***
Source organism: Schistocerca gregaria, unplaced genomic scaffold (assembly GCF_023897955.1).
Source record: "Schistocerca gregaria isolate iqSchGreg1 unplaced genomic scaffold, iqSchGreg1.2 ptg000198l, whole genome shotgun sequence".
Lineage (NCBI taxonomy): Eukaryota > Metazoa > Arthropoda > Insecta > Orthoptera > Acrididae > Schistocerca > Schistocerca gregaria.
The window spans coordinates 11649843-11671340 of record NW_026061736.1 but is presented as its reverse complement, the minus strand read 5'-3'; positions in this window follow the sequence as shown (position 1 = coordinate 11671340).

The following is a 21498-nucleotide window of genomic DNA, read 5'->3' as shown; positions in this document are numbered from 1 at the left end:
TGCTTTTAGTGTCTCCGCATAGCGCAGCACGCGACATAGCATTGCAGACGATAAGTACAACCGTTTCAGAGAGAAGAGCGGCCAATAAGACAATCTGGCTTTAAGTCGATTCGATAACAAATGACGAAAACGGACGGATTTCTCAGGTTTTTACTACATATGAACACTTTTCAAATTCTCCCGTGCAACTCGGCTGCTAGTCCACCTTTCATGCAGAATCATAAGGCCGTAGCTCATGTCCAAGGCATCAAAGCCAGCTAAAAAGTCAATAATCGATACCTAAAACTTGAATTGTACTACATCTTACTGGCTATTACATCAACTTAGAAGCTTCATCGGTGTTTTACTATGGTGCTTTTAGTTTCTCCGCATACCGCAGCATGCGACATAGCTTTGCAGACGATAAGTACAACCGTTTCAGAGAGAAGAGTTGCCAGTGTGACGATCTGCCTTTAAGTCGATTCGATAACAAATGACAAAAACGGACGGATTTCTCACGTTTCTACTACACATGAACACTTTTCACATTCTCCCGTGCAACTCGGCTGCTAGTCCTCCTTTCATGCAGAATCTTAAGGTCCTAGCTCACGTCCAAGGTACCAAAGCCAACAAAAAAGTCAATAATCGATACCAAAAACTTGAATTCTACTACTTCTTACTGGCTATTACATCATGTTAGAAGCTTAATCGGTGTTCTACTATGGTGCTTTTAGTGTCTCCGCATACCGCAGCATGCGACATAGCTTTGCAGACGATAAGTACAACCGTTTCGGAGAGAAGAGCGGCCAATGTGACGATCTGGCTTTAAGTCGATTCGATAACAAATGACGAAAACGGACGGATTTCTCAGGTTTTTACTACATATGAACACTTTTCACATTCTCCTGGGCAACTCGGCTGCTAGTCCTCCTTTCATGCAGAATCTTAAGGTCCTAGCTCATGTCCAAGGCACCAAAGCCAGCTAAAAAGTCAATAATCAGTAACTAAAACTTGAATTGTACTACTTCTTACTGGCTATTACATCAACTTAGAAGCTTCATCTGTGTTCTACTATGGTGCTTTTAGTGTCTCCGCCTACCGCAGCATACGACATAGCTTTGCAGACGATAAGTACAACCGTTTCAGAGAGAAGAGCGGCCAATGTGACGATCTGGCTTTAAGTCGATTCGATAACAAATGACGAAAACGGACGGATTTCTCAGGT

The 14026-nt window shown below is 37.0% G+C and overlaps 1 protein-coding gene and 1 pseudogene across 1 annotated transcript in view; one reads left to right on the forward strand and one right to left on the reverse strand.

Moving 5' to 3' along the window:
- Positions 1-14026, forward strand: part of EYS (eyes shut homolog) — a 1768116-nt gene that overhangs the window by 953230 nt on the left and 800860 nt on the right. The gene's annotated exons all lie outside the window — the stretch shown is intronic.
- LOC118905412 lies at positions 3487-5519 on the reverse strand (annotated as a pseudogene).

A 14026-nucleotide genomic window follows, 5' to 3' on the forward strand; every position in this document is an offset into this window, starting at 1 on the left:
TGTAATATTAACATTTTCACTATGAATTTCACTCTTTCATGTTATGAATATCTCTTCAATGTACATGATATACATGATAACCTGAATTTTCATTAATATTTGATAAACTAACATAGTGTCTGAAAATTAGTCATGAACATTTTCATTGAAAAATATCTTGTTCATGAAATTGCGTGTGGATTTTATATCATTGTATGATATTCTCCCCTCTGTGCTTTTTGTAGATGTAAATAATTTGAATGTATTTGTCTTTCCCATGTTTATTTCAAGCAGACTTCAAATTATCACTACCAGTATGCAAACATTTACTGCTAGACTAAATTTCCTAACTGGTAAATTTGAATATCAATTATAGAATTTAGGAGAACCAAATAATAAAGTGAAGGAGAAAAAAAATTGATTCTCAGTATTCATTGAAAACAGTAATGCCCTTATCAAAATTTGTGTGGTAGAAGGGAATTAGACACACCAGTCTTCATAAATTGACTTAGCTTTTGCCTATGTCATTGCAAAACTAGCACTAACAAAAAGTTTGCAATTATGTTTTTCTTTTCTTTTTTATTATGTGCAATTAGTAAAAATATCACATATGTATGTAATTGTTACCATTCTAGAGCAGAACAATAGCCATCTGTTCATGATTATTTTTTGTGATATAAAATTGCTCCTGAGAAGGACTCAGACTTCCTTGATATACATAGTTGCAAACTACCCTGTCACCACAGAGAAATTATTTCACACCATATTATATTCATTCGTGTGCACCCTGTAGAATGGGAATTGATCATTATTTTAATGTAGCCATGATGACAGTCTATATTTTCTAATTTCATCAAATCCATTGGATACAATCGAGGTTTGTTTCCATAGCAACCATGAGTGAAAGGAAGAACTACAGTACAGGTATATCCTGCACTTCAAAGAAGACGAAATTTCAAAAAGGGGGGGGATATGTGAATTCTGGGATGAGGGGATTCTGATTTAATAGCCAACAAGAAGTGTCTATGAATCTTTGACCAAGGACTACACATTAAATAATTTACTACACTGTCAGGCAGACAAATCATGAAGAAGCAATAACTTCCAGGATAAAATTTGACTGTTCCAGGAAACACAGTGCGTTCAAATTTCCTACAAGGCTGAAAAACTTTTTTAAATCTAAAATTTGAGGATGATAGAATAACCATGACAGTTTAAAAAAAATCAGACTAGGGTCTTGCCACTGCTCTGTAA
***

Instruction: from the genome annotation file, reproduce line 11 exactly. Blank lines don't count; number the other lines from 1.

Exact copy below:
A 14026-nucleotide genomic window follows, 5' to 3' on the forward strand; every position in this document is an offset into this window, starting at 1 on the left: